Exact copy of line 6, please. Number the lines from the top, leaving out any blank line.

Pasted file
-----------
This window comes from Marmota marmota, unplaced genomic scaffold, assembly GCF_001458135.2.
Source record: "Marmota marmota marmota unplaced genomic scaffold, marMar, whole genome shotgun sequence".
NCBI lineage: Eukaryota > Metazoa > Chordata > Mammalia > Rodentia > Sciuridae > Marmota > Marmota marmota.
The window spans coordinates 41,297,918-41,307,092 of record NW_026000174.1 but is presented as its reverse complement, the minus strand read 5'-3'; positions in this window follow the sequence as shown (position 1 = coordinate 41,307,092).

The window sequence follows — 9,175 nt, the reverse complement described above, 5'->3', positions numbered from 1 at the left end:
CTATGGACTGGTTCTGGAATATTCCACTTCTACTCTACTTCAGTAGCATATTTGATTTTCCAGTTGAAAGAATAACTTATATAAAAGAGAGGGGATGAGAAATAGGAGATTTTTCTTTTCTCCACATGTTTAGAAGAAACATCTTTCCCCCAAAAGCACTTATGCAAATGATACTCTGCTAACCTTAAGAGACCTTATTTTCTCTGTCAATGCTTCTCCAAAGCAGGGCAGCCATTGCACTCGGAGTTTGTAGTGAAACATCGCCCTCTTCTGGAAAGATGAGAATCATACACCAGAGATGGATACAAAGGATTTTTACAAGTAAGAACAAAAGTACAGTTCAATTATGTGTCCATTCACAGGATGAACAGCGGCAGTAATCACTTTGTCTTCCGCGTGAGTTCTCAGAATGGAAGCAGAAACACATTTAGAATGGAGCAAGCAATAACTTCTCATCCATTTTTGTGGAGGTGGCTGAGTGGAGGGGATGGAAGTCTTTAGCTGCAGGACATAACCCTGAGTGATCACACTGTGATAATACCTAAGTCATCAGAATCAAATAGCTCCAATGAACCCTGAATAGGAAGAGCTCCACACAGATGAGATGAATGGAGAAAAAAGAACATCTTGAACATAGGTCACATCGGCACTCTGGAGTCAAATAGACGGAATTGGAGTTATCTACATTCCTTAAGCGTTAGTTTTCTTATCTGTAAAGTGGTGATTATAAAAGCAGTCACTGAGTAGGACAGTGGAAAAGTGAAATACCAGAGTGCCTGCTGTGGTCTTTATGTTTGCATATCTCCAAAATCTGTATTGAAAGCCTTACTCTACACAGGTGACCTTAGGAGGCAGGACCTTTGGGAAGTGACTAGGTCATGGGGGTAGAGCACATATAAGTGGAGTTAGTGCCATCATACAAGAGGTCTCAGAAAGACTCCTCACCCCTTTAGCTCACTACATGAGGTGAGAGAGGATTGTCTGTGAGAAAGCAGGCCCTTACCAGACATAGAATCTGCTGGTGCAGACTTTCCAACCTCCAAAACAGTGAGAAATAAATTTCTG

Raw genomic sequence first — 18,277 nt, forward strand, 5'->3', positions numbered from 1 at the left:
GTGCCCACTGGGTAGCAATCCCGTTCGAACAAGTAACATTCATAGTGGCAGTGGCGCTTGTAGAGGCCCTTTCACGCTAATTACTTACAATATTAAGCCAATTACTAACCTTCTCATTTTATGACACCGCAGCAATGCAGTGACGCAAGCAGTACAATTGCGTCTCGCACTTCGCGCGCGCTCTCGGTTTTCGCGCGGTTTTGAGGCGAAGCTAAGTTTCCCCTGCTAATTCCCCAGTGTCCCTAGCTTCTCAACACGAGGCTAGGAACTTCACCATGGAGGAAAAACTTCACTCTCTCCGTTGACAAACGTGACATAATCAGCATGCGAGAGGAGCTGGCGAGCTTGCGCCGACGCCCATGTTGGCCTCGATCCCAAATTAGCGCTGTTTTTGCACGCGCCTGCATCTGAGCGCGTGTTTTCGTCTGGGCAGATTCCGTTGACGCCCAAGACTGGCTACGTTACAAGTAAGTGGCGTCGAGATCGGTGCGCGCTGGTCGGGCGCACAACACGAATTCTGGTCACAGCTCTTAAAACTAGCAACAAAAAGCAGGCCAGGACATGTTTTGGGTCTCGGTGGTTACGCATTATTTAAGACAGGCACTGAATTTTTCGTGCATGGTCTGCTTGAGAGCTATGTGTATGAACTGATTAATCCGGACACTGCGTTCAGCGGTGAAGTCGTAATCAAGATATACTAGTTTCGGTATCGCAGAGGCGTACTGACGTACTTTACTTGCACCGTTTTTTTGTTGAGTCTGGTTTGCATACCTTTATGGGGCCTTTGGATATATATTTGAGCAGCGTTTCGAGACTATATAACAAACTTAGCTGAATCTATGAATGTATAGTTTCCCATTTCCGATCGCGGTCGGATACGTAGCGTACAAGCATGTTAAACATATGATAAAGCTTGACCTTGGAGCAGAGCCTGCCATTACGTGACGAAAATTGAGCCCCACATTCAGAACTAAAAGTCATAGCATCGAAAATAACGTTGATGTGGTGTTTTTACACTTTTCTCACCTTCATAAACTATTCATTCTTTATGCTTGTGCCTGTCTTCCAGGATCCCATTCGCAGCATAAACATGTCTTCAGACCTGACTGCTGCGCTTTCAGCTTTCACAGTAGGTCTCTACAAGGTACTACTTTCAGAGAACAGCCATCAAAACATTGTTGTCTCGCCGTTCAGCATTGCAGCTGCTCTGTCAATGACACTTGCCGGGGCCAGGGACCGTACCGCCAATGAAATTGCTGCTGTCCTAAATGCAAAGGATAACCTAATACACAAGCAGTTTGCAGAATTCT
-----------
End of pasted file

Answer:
CTATGGACTGGTTCTGGAATATTCCACTTCTACTCTACTTCAGTAGCATATTTGATTTTCCAGTTGAAAGAATAACTTATATAAAAGAGAGGGGATGAGAAATAGGAGATTTTTCTTTTCTCCACATGTTTAGAAGAAACATCTTTCCCCCAAAAGCACTTATGCAAATGATACTCTGCTAACCTTAAGAGACCTTATTTTCTCTGTCAATGCTTCTCCAAAGCAGGGCAGCCATTGCACTCGGAGTTTGTAGTGAAACATCGCCCTCTTCTGGAAAGATGAGAATCATACACCAGAGATGGATACAAAGGATTTTTACAAGTAAGAACAAAAGTACAGTTCAATTATGTGTCCATTCACAGGATGAACAGCGGCAGTAATCACTTTGTCTTCCGCGTGAGTTCTCAGAATGGAAGCAGAAACACATTTAGAATGGAGCAAGCAATAACTTCTCATCCATTTTTGTGGAGGTGGCTGAGTGGAGGGGATGGAAGTCTTTAGCTGCAGGACATAACCCTGAGTGATCACACTGTGATAATACCTAAGTCATCAGAATCAAATAGCTCCAATGAACCCTGAATAGGAAGAGCTCCACACAGATGAGATGAATGGAGAAAAAAGAACATCTTGAACATAGGTCACATCGGCACTCTGGAGTCAAATAGACGGAATTGGAGTTATCTACATTCCTTAAGCGTTAGTTTTCTTATCTGTAAAGTGGTGATTATAAAAGCAGTCACTGAGTAGGACAGTGGAAAAGTGAAATACCAGAGTGCCTGCTGTGGTCTTTATGTTTGCATATCTCCAAAATCTGTATTGAAAGCCTTACTCTACACAGGTGACCTTAGGAGGCAGGACCTTTGGGAAGTGACTAGGTCATGGGGGTAGAGCACATATAAGTGGAGTTAGTGCCATCATACAAGAGGTCTCAGAAAGACTCCTCACCCCTTTAGCTCACTACATGAGGTGAGAGAGGATTGTCTGTGAGAAAGCAGGCCCTTACCAGACATAGAATCTGCTGGTGCAGACTTTCCAACCTCCAAAACAGTGAGAAATAAATTTCTG